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Book Review

Flawed Hero Plays Psychological Games in 'Flinch'



A Novel

By Robert Ferrigno


$24, 368 pages


In Robert Ferrigno's 1990 debut, "The Horse Latitudes"--which showed that noir could come in the coolest and most garish Southern California colors--the Newport Beach homicide detective who falls for the hero is named Jane Holt. In Ferrigno's sixth novel, "Flinch," the Orange County sheriff's detective who falls for the hero is named ... Jane Holt.

A coincidence? Unlikely. We hear too many other echoes of the earlier book: Internet stock trading, concussion grenades, bodybuilding, an avuncular older cop who imparts life lessons. Ferrigno, who has moved to Seattle but still sets his stories amid the glitter and sleaze of our Southland, must be trying to remind us that he hasn't lost the touch that made "The Horse Latitudes" a bestseller.

Certainly the conflict at the heart of both novels is the same. The hero is flawed, but his flaws are what make him human. Danny DiMedici in "The Horse Latitudes" is a reformed drug dealer who can't stop loving the woman who lured him into the deadly trade. Jimmy Gage in "Flinch" is expelled from high school for beating up fellow students who planned to rape a girl. Years later, his outrage over the murder of an ex-junkie who tried to protect his family from a rapacious dealer leads Jimmy into an ill-advised attempt at vigilante justice.

The bad guys, in contrast, are flawless, in control of their outward images as only sociopaths can be. Danny's ex-wife, Lauren, has everything going for her except a conscience. Jimmy's brother, Jonathan, is a millionaire plastic surgeon. He has engaged--and mostly won--in psychological warfare with Jimmy since they were kids, playing a game called "flinch" in which one boy held still while the other slashed the air near him with a knife or cleaver. The penalty for flinching: an actual cut.

Jimmy, who barely makes a living as a magazine journalist, gets a threatening letter from a self-proclaimed serial killer, the Eggman, after writing a review decrying glamorous movie portrayals of serial killers. In real life, Jimmy said, they were "pimply losers." The Eggman has claimed six victims, but the police, aware of Jimmy's checkered past, suspect a hoax and drop the case.

Jimmy takes no chances. He goes into hiding for a year--and not just because of the Eggman. The vigilante raid he and a 19-year-old documentary filmmaker named Rollo carried out against the drug dealer, Macklen, went wrong in more ways than one. Jimmy had a chance to kill Macklen but couldn't. Macklen didn't recognize Jimmy, but Rollo stole some computer chips whose sale Macklen, paralyzed from the waist down in the raid, can trace.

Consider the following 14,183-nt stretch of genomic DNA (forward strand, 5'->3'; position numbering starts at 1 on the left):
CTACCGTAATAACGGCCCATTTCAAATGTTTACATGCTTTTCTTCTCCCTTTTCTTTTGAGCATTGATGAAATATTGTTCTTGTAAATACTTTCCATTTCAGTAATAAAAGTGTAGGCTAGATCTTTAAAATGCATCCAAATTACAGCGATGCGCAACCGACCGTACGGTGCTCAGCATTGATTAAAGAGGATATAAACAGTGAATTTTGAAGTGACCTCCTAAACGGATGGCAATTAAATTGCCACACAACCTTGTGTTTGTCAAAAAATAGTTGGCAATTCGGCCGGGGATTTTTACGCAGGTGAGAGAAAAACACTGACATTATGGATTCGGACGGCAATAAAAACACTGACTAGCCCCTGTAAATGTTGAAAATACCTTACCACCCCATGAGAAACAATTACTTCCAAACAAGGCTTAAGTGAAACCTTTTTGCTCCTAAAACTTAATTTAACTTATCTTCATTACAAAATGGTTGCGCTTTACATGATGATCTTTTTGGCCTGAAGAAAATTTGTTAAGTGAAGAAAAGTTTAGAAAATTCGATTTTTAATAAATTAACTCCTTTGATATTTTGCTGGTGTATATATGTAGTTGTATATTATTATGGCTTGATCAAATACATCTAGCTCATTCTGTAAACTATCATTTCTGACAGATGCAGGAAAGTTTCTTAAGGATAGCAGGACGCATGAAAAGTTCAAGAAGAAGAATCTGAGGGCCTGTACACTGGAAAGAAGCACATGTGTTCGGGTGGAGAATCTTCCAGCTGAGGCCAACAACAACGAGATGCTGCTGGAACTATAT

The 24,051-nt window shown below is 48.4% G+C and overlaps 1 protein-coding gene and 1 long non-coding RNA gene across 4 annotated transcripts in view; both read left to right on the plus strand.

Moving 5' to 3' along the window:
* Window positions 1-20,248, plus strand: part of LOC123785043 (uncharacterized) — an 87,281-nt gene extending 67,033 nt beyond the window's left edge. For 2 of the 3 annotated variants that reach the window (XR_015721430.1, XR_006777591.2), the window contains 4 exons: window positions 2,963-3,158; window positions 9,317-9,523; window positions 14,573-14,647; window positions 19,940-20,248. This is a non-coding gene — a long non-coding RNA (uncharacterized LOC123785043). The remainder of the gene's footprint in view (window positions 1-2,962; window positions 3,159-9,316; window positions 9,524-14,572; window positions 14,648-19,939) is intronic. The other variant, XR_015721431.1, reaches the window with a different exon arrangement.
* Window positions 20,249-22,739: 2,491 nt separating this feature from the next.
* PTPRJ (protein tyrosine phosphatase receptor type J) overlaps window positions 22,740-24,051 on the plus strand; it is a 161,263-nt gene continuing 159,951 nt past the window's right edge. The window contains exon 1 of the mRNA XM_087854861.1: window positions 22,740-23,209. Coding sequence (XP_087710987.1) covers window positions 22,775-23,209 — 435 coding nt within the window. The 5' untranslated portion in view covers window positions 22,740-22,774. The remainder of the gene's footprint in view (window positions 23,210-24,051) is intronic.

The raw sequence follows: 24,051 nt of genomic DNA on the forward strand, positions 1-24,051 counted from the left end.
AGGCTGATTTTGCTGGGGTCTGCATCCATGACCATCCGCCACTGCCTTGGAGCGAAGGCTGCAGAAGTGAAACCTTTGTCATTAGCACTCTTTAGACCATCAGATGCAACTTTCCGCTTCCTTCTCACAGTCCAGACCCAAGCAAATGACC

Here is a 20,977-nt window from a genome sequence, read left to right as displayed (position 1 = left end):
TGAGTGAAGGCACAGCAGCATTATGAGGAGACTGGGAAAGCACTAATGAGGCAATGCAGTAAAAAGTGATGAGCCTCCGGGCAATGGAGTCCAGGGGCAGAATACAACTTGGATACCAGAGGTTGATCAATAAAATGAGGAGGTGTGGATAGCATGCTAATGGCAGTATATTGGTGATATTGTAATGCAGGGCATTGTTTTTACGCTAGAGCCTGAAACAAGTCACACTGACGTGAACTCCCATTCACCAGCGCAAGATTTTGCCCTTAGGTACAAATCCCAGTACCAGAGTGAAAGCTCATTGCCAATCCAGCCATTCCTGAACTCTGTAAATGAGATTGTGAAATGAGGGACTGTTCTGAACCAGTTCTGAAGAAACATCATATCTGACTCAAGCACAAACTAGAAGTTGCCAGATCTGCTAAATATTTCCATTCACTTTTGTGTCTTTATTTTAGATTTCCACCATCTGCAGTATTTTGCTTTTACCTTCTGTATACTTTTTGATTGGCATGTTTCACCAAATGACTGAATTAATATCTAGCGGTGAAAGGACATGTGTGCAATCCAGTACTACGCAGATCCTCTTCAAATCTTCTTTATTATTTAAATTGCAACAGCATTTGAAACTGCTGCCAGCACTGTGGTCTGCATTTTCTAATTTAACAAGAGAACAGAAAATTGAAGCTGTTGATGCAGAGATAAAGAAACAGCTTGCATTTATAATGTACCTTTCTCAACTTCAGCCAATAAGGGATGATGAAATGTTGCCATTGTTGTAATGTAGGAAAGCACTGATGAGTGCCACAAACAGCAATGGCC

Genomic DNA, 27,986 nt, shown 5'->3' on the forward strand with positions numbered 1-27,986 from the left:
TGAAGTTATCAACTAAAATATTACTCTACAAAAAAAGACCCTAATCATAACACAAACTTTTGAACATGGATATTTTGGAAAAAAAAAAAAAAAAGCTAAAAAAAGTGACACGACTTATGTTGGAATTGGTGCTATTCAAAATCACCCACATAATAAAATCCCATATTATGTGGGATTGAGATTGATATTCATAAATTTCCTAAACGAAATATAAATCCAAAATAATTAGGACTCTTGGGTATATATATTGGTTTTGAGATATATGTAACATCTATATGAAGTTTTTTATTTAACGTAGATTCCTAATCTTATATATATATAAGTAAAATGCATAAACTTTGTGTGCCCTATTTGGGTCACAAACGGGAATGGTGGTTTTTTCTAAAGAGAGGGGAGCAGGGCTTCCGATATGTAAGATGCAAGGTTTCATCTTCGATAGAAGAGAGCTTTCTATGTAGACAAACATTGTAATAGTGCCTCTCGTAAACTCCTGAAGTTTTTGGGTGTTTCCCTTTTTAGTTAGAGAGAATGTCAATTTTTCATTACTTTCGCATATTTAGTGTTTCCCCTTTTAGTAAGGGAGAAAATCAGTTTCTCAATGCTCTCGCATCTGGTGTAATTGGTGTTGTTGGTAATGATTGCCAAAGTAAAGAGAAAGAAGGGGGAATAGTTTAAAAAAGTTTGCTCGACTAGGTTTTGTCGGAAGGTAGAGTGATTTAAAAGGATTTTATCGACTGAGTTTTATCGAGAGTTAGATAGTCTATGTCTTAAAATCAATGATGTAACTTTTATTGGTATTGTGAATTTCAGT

Jimmy's disappearance angers his golf-pro girlfriend, Olivia, whom Jonathan, upping the ante in their sibling rivalry, promptly marries. When Jimmy returns, he finds photos of the Eggman's victims in his brother's pool house. He has to decide whether this is just another psychological game or evidence that Jonathan is something more than a gamesman--and Det. Holt, reopening the Eggman case, has to decide which brother to believe.


"Flinch," like Jimmy, isn't flawless. Jonathan is a little too creepy to be so universally admired. He can't match the perverse allure of his predecessor, Lauren. But Ferrigno's prose is as good as ever, his craftsmanship even better, and he retains his fascination with California subcultures: Chechen and Vietnamese gangsters, porn, pro wrestling, an art gallery that deals in "splatter shots" of crimes and accidents, spas in which the colors of the rooms soothe the nervous and stimulate the depressed.

Then there's heart, the quality that drew us to Ferrigno in the beginning, that made "The Horse Latitudes" more than just another smart, hip thriller.

In "Flinch," it's expressed by Jimmy's reluctance to suspect his brother, by the eulogy he delivers at the funeral of the slain junkie and by the dying words of a simple-minded wrestler Jimmy had long promised to interview. Crushed by Macklen's giant bodyguard, the wrestler implores Jimmy to pass on this advice to the kids who have been his fans: "Listen to your mom and dad." It's the color that, by contrast, makes noir as dark as it should be.

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